In recent months, logistics industry watchers have seen demand for warehousing close to major ports surge, driven by the tsunami of e-commerce demand and flood of container imports. That’s made it tougher – and more expensive – to find storage space from New York to Los Angeles. Bloomberg reports these demands are unlikely to abate anytime before next year, at the earliest. The good news is many companies may find solutions in working with Ohio warehousing & distribution firms that are strategically located and connected.
Both logistics service providers and real estate companies were quoted by The Wall Street Journal as saying the fierce competition for warehousing space near port cities has pushed warehouse costs so high that many companies have been compelled to scour neighboring regions (including in the Midwest) to serve shippers’ needs. Northeast Ohio has long been a prime, strategic hub for warehousing and distribution.
The demand for industrial space – inland and around the ports – is likely only to rise in the coming years. Nationally, it’s accelerated the last few years thanks to the rapid rise of e-commerce, which relies more heavily on Ohio warehousing and distribution versus retail space. Storage space rates in some regions have doubled just in the last year. The pandemic exacerbated that trend, and shows no signs of abating.
If your current, in-house Ohio warehousing and distribution practices are already taxing your time and resources, it may be time to take another look at outsourcing with a Cleveland 3PL. “3PL” stands for “third party logistics.” A dedicated 3PL warehousing provider does more than simply give you a place to store your stuff. It offers opportunity for dynamic companies to access a broad range of supply chain & logistics services and expertise.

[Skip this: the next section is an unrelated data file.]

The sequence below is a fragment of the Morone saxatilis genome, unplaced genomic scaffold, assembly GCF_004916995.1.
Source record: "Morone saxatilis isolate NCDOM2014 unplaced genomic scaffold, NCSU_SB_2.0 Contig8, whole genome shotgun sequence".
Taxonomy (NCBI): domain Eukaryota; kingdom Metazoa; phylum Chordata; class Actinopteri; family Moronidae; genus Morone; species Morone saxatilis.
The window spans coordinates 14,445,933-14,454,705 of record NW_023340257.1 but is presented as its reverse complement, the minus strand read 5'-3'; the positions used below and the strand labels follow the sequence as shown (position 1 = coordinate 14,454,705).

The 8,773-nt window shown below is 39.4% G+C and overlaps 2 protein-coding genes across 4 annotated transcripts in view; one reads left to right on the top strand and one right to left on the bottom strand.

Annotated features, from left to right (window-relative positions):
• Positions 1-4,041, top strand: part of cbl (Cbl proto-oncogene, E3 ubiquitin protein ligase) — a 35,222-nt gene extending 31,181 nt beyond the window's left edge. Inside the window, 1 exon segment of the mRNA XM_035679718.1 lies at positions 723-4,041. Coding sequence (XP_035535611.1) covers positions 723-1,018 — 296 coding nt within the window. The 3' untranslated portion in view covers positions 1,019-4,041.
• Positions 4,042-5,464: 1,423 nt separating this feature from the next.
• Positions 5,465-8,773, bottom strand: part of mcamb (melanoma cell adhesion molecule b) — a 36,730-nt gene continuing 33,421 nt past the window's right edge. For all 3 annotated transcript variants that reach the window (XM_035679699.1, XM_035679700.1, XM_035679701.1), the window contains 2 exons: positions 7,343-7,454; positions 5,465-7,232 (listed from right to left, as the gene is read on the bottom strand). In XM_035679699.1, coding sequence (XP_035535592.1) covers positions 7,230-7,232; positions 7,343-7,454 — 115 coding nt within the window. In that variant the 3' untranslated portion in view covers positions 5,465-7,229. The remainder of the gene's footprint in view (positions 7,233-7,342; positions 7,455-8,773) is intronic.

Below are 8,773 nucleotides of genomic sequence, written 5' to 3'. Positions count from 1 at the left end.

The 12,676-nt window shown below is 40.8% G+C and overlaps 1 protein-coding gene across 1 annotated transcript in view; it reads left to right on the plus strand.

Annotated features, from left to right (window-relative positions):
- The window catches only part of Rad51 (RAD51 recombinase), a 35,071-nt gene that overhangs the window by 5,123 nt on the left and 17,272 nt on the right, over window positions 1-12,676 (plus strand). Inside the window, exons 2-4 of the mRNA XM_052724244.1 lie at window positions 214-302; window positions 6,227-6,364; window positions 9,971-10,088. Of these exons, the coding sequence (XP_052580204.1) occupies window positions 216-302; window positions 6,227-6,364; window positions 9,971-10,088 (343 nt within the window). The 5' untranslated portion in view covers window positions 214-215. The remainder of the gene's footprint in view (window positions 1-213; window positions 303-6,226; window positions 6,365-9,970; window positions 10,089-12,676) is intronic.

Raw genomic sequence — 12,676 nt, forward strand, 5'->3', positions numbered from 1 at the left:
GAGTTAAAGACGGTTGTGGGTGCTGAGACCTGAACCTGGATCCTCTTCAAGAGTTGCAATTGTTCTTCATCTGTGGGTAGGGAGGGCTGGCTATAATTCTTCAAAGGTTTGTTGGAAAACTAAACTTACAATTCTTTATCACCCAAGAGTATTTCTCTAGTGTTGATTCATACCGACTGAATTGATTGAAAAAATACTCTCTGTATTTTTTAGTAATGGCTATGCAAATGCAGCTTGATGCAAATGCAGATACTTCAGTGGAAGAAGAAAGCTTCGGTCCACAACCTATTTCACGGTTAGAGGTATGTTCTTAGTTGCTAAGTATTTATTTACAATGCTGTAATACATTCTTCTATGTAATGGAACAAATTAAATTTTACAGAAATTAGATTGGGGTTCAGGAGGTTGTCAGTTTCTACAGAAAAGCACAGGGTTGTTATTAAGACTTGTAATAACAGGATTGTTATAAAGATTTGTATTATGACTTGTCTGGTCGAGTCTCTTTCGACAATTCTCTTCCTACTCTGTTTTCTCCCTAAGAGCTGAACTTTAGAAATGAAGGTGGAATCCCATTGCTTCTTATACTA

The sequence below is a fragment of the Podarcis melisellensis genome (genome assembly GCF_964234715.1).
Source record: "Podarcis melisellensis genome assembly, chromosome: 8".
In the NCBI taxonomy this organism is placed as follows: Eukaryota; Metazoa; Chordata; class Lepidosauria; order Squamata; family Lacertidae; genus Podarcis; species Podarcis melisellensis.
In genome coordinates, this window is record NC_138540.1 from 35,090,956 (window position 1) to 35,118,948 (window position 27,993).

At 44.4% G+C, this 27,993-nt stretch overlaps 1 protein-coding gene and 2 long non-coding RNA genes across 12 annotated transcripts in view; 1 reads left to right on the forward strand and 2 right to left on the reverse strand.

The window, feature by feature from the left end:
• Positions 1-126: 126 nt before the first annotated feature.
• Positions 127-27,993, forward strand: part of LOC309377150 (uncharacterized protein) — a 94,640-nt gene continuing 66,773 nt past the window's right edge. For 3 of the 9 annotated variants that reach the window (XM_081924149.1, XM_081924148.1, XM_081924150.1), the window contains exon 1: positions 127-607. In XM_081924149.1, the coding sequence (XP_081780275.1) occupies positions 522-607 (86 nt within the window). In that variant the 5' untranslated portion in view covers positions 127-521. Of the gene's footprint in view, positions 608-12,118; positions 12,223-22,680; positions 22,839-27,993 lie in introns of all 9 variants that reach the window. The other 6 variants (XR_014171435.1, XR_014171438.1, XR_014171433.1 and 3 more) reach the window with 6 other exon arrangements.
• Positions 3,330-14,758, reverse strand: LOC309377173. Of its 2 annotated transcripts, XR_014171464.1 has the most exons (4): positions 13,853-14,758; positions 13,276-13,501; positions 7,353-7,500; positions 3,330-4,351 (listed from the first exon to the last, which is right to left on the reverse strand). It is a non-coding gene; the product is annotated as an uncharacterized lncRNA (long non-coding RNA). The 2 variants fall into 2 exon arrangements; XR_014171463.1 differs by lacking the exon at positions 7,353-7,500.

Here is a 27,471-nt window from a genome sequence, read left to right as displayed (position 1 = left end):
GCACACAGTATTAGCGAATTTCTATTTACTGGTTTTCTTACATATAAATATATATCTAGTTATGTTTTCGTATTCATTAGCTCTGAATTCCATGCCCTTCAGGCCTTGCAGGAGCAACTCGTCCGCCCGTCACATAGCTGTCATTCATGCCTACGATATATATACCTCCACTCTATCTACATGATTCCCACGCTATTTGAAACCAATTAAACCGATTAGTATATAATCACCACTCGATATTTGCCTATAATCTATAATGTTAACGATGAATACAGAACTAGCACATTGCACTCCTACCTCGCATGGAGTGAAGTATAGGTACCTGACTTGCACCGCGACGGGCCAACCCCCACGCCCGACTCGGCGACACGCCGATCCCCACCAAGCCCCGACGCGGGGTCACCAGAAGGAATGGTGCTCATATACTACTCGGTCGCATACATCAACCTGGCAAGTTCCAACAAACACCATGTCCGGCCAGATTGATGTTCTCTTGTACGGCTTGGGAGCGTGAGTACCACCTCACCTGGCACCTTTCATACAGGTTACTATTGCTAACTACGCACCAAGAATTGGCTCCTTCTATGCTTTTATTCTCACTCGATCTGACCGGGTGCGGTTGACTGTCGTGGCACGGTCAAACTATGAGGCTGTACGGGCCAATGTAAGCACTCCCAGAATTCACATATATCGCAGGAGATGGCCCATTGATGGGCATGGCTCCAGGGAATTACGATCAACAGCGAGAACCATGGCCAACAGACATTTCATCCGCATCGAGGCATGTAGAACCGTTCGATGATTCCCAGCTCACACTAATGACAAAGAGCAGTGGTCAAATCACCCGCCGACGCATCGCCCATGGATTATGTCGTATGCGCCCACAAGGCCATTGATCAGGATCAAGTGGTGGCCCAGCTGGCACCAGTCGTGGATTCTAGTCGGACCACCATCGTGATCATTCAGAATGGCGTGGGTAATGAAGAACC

Inbound and outbound logistics are among the most complicated functions of running any business. Effective warehouse management is essential to these processes. Get it wrong, and you’ll be stuck with low staff morale, poor customer satisfaction and dwindling profit margins. Get it right, and you set your business up for success with reduced losses and delays and improved product flow.
At On Time Delivery & Warehouse, we understand that the best warehouse management and distribution practices include more than just moving and tracking goods. Communication, transparency, honesty, responsiveness and the willingness to always go the extra mile are also imperative. As a third-party logistics (3PL) provider, we wear many hats in order to offer our customers an all-in-one solution.
Efficiency in Cleveland warehousing is essential for a company to thrive. This is especially true when inventory is one of a business’s largest assets – and biggest expenses. But warehousing is a huge undertaking, which is why so many firms outsource this crucial function to third-party logistics teams that specialize in it.
Third-party logistics companies, or 3PLs, work in varying capacities to manage your supply chain. Warehousing is a critical cog in the supply chain wheelhouse, key to the protection, packaging and delivery of your goods from the front end of production to the final consumer destination.
There can be benefit in managing in-house warehousing, but it should be understood it’s a challenging specialty enterprise all its own.